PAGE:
Your favorite settings?

Discussion in 'Modern Film Cameras' started by alan_rockwood, Feb 2, 2011.

  1. When shooting film in a modern film camera, what are your favorite settings, or alternatively, what settings do you use most? Also, what camera do you use.
    For me, with my lowly Canon Rebels of various models, I use P probably 90% of the time. If I want to change depth of field or shutter speed I use the wheel to trade one against the other.
    The other 10% of the time I mostly use the M setting. Only rarely do I venture beyond those two.
    For focus, I probably use automatic focus about 80% of the time and manual focus the other 20%.
  2. Most of my cameras are fully manual with a couple (Minolta XG-M's) offering Aperture priority as an option. Not much to decide. With my Canon A540 digital camera I use Manual mode for studio shots for control purposes when using multiple, optically triggered flashes, Aperture priority mode for most other outdoor applications since the inherent great DOF of these cameras ensures everything is usually in sharp focus. I usually set the aperture to f5.6 to keep the variables down when using the zooming feature. ( the f2.6 lens is only f5.6 at the tele end). I almost always use auto focus on the digital camera. Keeping things simple is the best way to improve your keeper\trashcan ratio to a reasonable level in my opinion. Best, LM.
  3. f8 at 1/250th with ISO 400 with most all of my cameras, keeping f8 and changing shutter speeds to accomodate different lighting conditions.
  4. I'm definitely as Av guy, though I will use P sometimes for speed/ease of use. However, recently, I have been employing M for some difficult lighting or experimental situations. JR
  5. Aperture Priority, most of the time.
  6. I tend toward aperture priority on any cameras that have it and whose meters I trust.
    My wife also prefers A with her F100's.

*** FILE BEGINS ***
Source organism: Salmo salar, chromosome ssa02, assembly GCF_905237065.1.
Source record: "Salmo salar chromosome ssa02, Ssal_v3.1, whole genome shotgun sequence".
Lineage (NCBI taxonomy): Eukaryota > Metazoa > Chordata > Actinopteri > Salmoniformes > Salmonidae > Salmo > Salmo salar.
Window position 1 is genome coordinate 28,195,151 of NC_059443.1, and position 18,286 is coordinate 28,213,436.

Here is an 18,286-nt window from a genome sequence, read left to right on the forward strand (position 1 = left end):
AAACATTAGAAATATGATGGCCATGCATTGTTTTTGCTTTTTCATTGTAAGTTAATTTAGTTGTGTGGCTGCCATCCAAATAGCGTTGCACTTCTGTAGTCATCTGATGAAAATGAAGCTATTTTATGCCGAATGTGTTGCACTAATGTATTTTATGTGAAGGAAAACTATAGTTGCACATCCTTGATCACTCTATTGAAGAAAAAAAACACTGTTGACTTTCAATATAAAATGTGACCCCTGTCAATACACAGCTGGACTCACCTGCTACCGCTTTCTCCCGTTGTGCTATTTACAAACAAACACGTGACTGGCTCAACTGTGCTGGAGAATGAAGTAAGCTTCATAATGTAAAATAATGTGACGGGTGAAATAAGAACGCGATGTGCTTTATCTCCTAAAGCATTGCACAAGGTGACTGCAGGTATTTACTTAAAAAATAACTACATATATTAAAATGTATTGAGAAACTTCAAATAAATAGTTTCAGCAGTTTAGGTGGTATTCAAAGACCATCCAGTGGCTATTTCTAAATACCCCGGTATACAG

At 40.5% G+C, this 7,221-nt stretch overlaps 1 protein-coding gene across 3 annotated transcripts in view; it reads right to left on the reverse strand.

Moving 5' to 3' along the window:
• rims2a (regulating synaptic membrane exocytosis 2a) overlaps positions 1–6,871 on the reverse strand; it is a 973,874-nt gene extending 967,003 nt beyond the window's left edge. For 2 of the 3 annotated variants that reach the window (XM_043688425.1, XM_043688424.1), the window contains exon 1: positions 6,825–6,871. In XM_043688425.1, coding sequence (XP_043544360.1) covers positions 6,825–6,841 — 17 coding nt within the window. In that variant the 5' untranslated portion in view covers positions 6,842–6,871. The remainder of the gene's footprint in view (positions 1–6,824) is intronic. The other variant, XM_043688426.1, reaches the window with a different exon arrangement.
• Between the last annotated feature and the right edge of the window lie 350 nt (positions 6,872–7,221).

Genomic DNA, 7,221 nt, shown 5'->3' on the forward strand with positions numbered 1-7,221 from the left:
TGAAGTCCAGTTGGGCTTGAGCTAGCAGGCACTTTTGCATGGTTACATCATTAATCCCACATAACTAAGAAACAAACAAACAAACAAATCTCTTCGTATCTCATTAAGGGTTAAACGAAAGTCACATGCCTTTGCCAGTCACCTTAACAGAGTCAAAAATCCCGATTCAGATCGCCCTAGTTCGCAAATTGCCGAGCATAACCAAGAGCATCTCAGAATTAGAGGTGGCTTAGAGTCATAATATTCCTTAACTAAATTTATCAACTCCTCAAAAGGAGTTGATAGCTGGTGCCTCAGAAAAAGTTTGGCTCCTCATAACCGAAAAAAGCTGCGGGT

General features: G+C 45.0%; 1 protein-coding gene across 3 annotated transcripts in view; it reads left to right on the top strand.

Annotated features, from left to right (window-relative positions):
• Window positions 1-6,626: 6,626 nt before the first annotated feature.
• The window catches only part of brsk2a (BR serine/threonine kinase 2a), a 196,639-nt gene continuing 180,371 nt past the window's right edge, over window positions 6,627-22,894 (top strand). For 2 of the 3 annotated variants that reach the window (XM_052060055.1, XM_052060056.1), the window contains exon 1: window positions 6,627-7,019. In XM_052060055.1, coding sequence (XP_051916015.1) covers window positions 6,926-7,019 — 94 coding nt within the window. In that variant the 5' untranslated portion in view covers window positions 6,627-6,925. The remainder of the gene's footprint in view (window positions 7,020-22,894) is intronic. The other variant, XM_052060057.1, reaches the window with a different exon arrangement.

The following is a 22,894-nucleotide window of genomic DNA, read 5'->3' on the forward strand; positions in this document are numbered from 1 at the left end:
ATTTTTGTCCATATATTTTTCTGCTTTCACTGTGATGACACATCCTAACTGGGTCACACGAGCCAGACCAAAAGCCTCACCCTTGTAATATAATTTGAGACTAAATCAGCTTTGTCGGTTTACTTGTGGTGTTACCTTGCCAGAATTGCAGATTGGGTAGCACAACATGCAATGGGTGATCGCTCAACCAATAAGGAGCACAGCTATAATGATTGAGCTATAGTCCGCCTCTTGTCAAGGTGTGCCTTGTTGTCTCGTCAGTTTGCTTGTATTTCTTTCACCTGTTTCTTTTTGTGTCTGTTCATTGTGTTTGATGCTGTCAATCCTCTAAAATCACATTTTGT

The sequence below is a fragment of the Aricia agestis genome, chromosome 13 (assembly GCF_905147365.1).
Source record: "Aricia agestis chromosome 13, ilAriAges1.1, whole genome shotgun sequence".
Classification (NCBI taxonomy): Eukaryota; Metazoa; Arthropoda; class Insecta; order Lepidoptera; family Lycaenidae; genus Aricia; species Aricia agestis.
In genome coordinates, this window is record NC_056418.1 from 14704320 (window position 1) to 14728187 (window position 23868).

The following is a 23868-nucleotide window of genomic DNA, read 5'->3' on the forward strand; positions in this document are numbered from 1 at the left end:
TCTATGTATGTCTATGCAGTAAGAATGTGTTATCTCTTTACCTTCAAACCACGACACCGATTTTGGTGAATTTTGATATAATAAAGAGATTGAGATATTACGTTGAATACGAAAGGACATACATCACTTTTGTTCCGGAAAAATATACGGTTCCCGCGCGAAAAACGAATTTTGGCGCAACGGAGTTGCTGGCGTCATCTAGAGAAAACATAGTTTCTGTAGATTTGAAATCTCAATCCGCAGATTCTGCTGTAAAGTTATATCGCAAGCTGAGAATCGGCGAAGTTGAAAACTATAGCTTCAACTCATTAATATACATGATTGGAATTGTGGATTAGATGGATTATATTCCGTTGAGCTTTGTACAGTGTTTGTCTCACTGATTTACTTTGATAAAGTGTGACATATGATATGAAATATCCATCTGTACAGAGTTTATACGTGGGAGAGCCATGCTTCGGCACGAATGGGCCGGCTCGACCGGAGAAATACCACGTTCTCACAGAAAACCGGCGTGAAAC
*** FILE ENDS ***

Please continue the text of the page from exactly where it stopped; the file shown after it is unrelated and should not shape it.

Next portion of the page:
7. I tend to use shutter priority with long lenses, also on cruddy days with not much light. Otherwise I use aperture priority or manual; and if I'm using manual it's because I have a Luna SBC along for the ride. I trust the camera's meter generally, but if I'm wandering around grabbing shots I don't like wasting time fiddling with the camera's meter; I'll meter the light with the Gossen, input the settings, then forget it. Unless the light's changing dramatically.
  8. I'm an M guy, 95% of the time. It's nice to study Adams:) Those times the light is moving too fast, I lock the shutter thingamajig and let the camera choose the aperture. I mean fast moving sun, police officers with flashlights chasing me, supernovas....
  9. Depends. Usually if I am trying out things I will shoot with as many of the different "not-completely-automatic" modes as I can on that particular film camera. Tv Av P (especially to see how the camera works on its own), even M. Never, ever use anything like a "picture mode" (small trees, big flower, and such like). I do pay attention to the aperture and speed regardless of whether I'm choosing it or just using it.
    If I am just out for a walk with the camera, I leave it on P so that it is ready even if I am not (that supernova, or a wardrobe malfunction for example).
    As for AF where it exists, I figure if the gods had meant me to focus manually all the time, they would have given me better eyes.
    Of course, most of my film cameras are totally manual in every dimension imaginable (> CMC).
  10. I shoot in aperture priority virtually all the time, except of course with those bodies (such as the original F-1) which don't have it; in those cases, it's manual all the way! :)
  11. I tend to shoot in manual mode, but on those cameras that have aperture priority, I sometimes get lazy and use it. I don't remember the last time I used shutter priority or program modes.
  12. Av or manual, even on the one or two I own with Tv / P. As I always seem to end up applying and then forgetting to undo exposure compensation, I really should just stick to manual.
    Oddly enough, DP Review ran a poll recently asking exactly this question. Av was the run-away winner.